In chemistry an activated complex is defined by the International Union of Pure and Applied Chemistry (IUPAC) as "that assembly of atoms which corresponds to an arbitrary infinitesimally small region at or near the col (saddle point) of a potential energy surface". In other words, it refers to a collection of intermediate structures in a chemical reaction that persist while bonds are breaking and new bonds are forming. It therefore represents not one defined state, but rather a range of transient configurations that a collection of atoms passes through in between clearly defined products and reactants.

It is the subject of transition state theory - also known as activated complex theory - which studies the kinetics of reactions that pass through a defined intermediate state with standard Gibbs energy of formation ΔG°‡. The state represented by the double dagger symbol is known as the transition state and represents the exact configuration that has an equal probability of forming either the reactants or products of the given reaction.The activated complex is often confused with the transition state and is used interchangeably in many textbooks. However, it differs from the transition state in that the transition state represents only the highest potential energy configuration of the atoms during the reaction while the activated complex refers to a range of configurations near the transition state that the atoms pass through in the transformation from products to reactants. This can be visualized in terms of a reaction coordinate, where the transition state is the molecular configuration at the peak of the diagram while the activated complex can refer to any point near the maximum.


Adventism is a branch of Protestant Christianity which was started in the United States during the Second Great Awakening when Baptist preacher William Miller first publicly shared his belief that the Second Coming of Jesus Christ would occur at some point between 1843 and 1844.

The name refers to belief in the imminent Second Coming (or "Second Advent") of Jesus Christ. William Miller started the Adventist movement in the 1830s. His followers became known as Millerites. After the Great Disappointment, the Millerite movement split up and was continued by a number of groups that held different doctrines from one another. These groups, stemming from a common Millerite ancestor, became known collectively as the Adventist movement.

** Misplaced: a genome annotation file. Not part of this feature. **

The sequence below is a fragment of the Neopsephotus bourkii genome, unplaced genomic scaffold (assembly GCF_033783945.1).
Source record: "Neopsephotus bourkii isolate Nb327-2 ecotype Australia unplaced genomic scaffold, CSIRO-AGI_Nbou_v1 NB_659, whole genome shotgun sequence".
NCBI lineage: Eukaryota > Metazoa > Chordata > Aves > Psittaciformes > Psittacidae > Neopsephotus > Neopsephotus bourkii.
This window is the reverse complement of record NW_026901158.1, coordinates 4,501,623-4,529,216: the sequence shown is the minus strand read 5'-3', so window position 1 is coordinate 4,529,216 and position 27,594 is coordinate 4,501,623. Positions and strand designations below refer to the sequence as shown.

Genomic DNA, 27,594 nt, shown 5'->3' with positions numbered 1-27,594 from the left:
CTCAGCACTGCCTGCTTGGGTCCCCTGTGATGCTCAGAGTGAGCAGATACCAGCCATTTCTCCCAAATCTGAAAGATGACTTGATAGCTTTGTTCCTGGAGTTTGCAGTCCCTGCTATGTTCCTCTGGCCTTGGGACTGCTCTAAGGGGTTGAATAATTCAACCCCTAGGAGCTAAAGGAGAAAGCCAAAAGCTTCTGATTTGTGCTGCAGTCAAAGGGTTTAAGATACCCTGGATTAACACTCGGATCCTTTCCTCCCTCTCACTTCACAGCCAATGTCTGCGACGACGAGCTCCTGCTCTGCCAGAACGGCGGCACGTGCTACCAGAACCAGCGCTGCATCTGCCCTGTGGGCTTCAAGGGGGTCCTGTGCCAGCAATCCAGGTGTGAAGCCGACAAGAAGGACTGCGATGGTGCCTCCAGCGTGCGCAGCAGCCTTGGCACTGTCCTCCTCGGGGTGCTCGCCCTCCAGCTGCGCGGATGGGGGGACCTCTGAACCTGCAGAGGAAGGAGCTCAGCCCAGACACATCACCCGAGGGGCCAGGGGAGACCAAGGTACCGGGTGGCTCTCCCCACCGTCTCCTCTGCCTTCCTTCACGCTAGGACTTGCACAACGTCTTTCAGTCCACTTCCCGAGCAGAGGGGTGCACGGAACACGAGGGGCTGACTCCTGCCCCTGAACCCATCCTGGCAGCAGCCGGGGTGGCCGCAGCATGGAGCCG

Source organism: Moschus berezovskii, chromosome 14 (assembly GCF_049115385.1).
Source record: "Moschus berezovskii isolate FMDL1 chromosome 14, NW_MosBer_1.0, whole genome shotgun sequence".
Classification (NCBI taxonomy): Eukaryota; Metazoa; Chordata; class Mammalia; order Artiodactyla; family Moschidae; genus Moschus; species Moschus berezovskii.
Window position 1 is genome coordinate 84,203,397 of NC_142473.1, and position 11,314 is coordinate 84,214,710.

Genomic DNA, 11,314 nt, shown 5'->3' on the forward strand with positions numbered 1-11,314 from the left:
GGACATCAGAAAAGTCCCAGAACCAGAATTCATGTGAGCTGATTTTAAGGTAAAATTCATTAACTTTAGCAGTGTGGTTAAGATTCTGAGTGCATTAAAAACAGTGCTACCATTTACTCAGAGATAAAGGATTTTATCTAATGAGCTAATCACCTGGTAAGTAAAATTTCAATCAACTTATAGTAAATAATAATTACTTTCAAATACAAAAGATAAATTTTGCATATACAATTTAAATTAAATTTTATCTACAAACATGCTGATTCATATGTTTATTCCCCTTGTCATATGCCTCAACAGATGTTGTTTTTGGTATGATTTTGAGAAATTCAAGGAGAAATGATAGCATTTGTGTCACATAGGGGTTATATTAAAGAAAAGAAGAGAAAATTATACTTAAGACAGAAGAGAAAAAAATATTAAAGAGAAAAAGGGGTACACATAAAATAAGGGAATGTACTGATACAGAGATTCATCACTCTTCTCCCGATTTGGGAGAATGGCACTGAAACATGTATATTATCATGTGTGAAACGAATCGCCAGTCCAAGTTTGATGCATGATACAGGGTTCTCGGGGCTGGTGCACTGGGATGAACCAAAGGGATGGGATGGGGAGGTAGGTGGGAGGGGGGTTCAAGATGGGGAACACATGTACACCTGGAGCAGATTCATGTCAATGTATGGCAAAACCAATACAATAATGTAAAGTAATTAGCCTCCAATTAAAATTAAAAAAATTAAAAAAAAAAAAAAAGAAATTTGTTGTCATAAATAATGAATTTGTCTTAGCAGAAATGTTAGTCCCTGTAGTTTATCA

Although the Adventist churches hold much in common, their theologies differ on whether the intermediate state of the dead is unconscious sleep or consciousness, whether the ultimate punishment of the wicked is annihilation or eternal torment, the nature of immortality, whether the wicked are resurrected after the millennium, and whether the sanctuary of Daniel 8 refers to the one in heaven or one on earth. The movement has encouraged the examination of the whole Bible, leading Seventh-day Adventists and some smaller Adventist groups to observe the Sabbath. The General Conference of Seventh-day Adventists has compiled that church's core beliefs in the 28 Fundamental Beliefs (1980 and 2005), which use Biblical references as justification.

In 2010, Adventism claimed some 22 million believers scattered in various independent churches. The largest church within the movement—the Seventh-day Adventist Church—had more than 19 million baptized members in 2015.


Allantide (Cornish: Kalan Gwav, meaning first day of winter, or Nos Kalan Gwav, meaning eve of the first day of winter and Dy' Halan Gwav, meaning day of the first day of winter), also known as Saint Allan's Day or the Feast of Saint Allan, is a Cornish festival that was traditionally celebrated on the night of 31 October, as well as the following day time, and known elsewhere as Allhallowtide. The festival, in Cornwall is the liturgical feast day of St Allan (also spelled St Allen or St Arlan), who was the bishop of Quimper in the sixth century. As such, Allantide is also known as Allan Night and Allan Day. The origins of the name Allantide also probably stem from the same sources as Hollantide (Wales and the Isle of Man) and Hallowe'en itself.

As with the start of the celebration of Allhallowtide in the rest of Christendom, church bells were rung in order to comfort Christian souls in the intermediate state. Another important part of this festival was the giving of Allan apples, large glossy red apples that were highly polished, to family and friends as tokens of good luck. Allan apple markets used to be held throughout West Cornwall in the run up to the feast.

The following is a description of the festival as it was celebrated in Penzance at the turn of the 19th century:

:"The shops in Penzance would display Allan apples, which were highly polished large apples. On the day itself, these apples were given as gifts to each member of the family as a token of good luck. Older girls would place these apples under their pillows and hope to dream of the person whom they would one day marry. A local game is also recorded where two pieces of wood were nailed together in the shape of a cross. It was then suspended with 4 candles on each outcrop of the cross shape. Allan apples would then be suspended under the cross. The goal of the game was to catch the apples in your mouth, with hot wax being the penalty for slowness or inaccuracy."Robert Hunt in his book 'Popular romances of the West of England' describes Allantide in St Ives THE ancient custom of providing children with a large apple on Allhallows-eve is still observed, to a great extent, at St Ives. "Allan-day," as it is called, is the day of days to hundreds' of children, who would deem it a great misfortune were they to go to bed on "Allan-night" without the time-honoured Allan apple to hide beneath their pillows. A quantity of large apples are thus disposed of the sale of which is dignified by the term Allan Market.